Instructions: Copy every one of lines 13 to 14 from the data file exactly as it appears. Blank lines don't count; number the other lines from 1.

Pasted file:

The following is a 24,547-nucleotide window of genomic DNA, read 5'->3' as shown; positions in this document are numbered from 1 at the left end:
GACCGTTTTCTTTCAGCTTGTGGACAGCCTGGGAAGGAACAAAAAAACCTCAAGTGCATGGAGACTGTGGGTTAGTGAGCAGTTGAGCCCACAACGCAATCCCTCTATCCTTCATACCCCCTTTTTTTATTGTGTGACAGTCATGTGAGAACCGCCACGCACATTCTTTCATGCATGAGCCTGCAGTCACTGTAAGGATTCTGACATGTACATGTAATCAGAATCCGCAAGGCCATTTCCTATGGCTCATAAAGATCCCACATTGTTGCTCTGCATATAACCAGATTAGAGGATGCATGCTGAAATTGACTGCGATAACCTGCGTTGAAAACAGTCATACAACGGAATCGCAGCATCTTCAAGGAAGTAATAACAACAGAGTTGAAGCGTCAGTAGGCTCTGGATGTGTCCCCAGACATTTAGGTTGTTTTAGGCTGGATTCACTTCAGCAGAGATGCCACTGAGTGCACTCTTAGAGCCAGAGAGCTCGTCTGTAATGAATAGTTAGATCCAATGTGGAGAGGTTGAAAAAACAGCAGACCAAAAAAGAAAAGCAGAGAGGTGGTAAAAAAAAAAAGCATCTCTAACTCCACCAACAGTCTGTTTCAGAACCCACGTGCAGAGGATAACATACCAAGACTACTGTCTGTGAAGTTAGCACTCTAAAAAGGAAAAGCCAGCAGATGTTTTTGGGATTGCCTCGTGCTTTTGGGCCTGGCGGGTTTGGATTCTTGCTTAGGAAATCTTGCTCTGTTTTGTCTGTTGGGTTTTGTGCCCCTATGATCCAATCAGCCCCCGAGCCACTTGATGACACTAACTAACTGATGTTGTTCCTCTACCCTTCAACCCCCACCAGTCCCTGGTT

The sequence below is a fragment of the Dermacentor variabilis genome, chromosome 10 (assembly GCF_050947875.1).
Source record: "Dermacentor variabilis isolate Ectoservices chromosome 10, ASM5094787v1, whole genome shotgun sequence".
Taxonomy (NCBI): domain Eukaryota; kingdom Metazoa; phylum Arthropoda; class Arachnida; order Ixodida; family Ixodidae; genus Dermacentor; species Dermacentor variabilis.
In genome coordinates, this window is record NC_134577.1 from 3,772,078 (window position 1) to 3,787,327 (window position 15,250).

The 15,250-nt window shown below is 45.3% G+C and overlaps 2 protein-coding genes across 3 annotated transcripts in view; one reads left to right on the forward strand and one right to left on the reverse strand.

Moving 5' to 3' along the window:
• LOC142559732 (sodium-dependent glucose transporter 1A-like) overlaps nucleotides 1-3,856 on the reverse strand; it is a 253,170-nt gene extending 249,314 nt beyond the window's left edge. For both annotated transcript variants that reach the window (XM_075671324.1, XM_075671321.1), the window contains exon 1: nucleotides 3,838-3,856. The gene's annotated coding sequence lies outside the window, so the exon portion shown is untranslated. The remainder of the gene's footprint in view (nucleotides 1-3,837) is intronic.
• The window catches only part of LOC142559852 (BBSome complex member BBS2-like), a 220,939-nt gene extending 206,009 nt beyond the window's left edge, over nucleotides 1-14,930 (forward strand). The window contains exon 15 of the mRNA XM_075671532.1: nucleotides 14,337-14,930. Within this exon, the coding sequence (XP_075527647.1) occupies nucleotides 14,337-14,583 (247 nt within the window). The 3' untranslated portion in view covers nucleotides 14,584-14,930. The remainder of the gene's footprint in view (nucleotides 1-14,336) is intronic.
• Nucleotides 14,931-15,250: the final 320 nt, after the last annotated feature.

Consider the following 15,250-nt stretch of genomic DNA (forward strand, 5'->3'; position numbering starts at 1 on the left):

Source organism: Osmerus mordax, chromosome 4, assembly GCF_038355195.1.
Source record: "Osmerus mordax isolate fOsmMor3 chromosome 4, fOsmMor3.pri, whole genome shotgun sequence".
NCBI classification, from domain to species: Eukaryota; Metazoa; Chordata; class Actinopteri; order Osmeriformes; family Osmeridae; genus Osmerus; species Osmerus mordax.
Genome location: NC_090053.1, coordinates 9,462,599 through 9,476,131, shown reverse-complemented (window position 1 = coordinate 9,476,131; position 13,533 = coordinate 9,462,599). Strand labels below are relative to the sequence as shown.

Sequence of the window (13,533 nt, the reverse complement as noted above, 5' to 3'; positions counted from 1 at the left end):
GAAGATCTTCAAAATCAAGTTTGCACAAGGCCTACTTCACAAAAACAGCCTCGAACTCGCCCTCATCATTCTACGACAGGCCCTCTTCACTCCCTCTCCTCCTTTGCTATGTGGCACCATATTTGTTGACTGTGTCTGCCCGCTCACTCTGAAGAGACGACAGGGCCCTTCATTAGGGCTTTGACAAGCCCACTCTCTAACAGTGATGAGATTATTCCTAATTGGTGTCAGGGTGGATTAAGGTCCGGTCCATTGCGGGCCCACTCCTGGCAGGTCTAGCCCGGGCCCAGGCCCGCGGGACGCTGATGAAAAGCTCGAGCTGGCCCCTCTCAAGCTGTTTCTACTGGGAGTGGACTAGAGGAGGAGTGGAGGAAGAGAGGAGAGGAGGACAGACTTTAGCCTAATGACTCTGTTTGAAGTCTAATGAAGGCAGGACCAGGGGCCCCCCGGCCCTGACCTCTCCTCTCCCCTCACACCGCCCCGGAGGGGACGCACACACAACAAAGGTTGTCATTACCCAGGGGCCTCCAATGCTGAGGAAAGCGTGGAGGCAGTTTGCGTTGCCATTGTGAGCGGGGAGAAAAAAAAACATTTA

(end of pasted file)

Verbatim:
Source organism: Osmerus mordax, chromosome 4, assembly GCF_038355195.1.
Source record: "Osmerus mordax isolate fOsmMor3 chromosome 4, fOsmMor3.pri, whole genome shotgun sequence".